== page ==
Thursday, January 6, 2011

Money and Currencies

Here it is in the first week of the 2011 and already the world economists are talking about currencies and evaluations.

New Hampshire is a gentle state. Unassuming and bountifully peaceful. A leisurely ride along U.S. 302 through the White Mountain National Forest underlines that sense of peace and punctuates it with a tiny bit of history.

It is called Bretton Woods. It was there in a rambling summer resort back in July of 1944, that 44-nations met to plan for the post-world War II economic recovery.

The Mount Washington Hotel where the conference took place is still a thriving resort today. It's wraparound veranda frames the magnificent Mount Washington and other peaks in the Presidential Range.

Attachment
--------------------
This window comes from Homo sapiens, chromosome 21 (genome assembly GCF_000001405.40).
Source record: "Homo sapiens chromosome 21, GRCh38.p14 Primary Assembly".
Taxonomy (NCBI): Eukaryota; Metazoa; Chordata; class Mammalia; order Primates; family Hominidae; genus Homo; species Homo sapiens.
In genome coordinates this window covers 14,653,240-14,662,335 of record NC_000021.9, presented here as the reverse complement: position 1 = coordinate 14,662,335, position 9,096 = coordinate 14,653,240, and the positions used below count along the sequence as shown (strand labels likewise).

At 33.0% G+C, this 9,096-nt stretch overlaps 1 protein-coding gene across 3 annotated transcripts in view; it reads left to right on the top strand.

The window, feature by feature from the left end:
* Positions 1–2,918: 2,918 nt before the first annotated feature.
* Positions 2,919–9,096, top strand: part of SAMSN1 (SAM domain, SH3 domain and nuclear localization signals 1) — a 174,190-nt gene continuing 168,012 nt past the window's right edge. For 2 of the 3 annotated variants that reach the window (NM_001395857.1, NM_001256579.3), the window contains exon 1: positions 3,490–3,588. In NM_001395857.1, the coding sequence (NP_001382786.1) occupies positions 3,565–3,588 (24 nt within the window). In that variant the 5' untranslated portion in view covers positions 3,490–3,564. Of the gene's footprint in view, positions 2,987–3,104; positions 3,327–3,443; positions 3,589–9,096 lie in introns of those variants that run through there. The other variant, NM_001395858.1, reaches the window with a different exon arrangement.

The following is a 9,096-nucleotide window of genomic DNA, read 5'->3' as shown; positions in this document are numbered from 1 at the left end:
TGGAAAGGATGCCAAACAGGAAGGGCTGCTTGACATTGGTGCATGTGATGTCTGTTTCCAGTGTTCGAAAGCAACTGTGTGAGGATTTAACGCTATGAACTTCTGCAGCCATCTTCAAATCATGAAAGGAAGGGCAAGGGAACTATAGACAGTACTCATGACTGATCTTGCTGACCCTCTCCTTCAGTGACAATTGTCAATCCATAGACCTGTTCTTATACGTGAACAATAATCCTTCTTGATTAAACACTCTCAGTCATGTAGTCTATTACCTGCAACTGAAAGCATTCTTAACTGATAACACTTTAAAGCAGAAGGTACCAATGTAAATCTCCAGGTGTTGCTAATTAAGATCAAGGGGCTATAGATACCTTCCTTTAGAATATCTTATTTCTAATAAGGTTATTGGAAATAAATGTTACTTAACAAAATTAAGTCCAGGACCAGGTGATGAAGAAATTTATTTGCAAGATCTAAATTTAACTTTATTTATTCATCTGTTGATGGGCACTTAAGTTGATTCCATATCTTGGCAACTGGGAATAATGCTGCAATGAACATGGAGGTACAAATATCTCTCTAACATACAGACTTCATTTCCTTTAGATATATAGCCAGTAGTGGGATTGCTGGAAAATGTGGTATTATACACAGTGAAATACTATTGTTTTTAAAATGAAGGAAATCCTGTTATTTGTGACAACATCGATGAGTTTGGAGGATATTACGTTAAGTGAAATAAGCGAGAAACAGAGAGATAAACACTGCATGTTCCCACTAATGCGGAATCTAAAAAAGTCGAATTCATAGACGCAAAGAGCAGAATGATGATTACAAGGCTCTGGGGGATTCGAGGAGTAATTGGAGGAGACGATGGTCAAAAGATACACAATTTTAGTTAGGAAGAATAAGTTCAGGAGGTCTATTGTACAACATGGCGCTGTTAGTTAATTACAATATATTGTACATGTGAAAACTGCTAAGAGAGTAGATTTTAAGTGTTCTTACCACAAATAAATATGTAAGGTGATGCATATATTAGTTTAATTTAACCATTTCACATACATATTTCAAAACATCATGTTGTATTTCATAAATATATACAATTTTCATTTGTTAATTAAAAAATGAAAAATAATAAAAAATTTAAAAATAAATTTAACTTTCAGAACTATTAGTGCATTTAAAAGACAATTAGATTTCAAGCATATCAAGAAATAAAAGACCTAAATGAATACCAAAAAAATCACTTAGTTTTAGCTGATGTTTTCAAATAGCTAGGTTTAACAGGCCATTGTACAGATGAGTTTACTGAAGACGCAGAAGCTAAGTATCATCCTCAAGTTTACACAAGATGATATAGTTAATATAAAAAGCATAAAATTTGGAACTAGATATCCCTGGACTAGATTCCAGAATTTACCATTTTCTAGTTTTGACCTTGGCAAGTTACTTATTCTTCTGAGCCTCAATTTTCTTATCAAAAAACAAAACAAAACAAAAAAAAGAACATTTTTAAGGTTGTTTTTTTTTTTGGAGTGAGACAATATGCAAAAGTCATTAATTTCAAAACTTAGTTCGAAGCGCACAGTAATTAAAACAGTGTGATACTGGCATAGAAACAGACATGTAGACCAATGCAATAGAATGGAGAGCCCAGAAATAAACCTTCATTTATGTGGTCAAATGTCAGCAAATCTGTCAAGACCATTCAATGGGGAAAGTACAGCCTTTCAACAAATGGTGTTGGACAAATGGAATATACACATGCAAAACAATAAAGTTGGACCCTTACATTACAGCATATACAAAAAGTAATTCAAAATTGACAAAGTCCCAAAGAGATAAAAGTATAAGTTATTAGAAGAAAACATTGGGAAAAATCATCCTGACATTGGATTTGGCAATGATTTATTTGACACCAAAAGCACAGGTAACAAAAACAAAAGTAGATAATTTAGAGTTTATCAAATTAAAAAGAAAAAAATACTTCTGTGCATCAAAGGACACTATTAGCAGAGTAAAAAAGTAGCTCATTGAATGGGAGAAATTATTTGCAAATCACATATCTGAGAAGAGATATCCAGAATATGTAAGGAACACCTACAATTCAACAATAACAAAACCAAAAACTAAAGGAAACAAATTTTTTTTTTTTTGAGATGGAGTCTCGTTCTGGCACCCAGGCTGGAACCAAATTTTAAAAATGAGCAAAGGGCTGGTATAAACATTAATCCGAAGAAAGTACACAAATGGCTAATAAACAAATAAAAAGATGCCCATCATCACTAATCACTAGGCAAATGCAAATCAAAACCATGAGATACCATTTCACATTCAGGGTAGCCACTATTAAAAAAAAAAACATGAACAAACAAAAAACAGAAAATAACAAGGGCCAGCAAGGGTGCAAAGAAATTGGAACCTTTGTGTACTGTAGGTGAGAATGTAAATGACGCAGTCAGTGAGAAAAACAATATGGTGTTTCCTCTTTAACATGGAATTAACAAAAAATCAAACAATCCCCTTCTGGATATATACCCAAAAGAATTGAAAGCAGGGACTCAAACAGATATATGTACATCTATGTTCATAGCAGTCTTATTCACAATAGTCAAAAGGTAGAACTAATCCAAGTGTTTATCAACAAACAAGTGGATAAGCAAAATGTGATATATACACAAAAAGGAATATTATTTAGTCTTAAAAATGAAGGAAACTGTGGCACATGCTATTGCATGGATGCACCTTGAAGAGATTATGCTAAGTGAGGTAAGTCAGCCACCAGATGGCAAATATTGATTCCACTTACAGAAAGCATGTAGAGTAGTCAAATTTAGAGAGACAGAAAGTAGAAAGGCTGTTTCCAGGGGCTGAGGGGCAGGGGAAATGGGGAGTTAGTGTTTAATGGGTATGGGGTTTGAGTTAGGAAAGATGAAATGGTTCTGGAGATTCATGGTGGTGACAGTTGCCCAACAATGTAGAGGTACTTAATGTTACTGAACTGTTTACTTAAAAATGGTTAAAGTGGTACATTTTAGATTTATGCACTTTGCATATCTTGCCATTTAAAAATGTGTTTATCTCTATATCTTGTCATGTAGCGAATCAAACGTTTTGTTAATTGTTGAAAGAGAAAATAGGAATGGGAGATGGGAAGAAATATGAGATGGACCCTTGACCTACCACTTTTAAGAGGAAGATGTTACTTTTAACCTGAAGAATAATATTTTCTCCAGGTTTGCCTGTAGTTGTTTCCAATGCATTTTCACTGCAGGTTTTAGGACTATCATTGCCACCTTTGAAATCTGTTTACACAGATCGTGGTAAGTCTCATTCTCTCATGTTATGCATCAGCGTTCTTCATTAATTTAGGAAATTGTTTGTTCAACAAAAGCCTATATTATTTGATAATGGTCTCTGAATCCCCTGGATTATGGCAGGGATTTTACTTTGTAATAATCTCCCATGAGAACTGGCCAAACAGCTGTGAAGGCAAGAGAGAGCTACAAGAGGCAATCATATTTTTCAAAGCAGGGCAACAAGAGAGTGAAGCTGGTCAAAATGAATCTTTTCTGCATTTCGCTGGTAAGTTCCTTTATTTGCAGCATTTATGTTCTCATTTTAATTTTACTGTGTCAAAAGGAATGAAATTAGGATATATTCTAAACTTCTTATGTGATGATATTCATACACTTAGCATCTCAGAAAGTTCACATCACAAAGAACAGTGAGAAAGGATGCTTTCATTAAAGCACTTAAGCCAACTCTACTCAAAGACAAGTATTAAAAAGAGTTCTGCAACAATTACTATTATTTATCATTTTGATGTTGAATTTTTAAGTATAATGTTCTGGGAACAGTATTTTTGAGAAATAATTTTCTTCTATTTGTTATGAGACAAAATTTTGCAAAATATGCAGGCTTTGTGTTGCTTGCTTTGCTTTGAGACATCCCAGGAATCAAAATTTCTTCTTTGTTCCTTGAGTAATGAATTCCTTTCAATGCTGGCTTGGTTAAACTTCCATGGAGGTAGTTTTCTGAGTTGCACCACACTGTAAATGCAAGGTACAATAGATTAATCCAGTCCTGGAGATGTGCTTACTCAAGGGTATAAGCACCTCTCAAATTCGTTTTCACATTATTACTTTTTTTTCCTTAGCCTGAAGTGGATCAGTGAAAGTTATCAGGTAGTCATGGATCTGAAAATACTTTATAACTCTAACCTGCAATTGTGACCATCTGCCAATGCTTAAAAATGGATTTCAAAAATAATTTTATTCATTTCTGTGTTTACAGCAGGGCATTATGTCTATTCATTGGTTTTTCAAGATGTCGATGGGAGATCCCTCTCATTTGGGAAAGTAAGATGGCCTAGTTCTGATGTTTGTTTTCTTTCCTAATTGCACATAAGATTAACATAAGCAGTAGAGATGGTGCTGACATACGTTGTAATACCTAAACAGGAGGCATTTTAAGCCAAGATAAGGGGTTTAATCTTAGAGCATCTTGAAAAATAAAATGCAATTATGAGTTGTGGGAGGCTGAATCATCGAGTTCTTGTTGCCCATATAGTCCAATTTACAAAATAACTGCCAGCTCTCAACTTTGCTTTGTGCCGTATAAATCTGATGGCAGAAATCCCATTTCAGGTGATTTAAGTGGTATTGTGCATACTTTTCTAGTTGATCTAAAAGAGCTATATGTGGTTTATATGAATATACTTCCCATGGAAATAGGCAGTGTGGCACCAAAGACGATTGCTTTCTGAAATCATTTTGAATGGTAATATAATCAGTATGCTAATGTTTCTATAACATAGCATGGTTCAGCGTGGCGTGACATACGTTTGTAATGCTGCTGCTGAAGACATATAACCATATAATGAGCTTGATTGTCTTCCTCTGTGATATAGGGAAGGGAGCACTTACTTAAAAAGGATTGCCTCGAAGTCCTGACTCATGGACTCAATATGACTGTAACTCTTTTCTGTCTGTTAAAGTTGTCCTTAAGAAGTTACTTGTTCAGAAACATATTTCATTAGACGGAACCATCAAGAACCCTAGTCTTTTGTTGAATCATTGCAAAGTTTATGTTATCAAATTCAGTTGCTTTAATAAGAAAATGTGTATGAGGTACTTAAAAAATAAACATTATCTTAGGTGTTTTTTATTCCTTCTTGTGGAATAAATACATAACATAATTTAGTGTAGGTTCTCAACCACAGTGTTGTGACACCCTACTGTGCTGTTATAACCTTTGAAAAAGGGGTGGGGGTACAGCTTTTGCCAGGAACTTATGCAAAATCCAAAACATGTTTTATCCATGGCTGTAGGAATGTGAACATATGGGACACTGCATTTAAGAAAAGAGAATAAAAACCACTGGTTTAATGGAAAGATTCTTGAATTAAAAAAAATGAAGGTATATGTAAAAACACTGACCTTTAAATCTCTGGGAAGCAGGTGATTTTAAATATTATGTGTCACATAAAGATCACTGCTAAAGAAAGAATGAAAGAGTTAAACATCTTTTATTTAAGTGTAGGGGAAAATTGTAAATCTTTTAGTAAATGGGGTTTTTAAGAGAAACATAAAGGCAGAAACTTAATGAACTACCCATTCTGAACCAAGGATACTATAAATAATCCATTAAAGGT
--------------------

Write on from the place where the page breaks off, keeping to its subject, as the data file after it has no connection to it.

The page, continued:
Financial leaders, back then, talked, negotiated discussed and simplified, a way to make international monetary policies fair and workable following the expense of World War Two. The conference lasted 20-days.

The Bretton Woods accord basically created a system of fixed exchange rates. The value of the Dollar was set at $35 per oz of gold. All other currencies were pegged to the dollar and respective countries were obliged to maintain their currency's value.

The agreement maintained an economic stability for over twenty years, but eventually hugh balance of payments deficits shook its foundation and finally in 1971 President Nixon ended it by cutting the link between the dollar and gold.

The arrangement was so successful, 40 years after its collapse many economists and politicians today long for a return to Bretton Woods.

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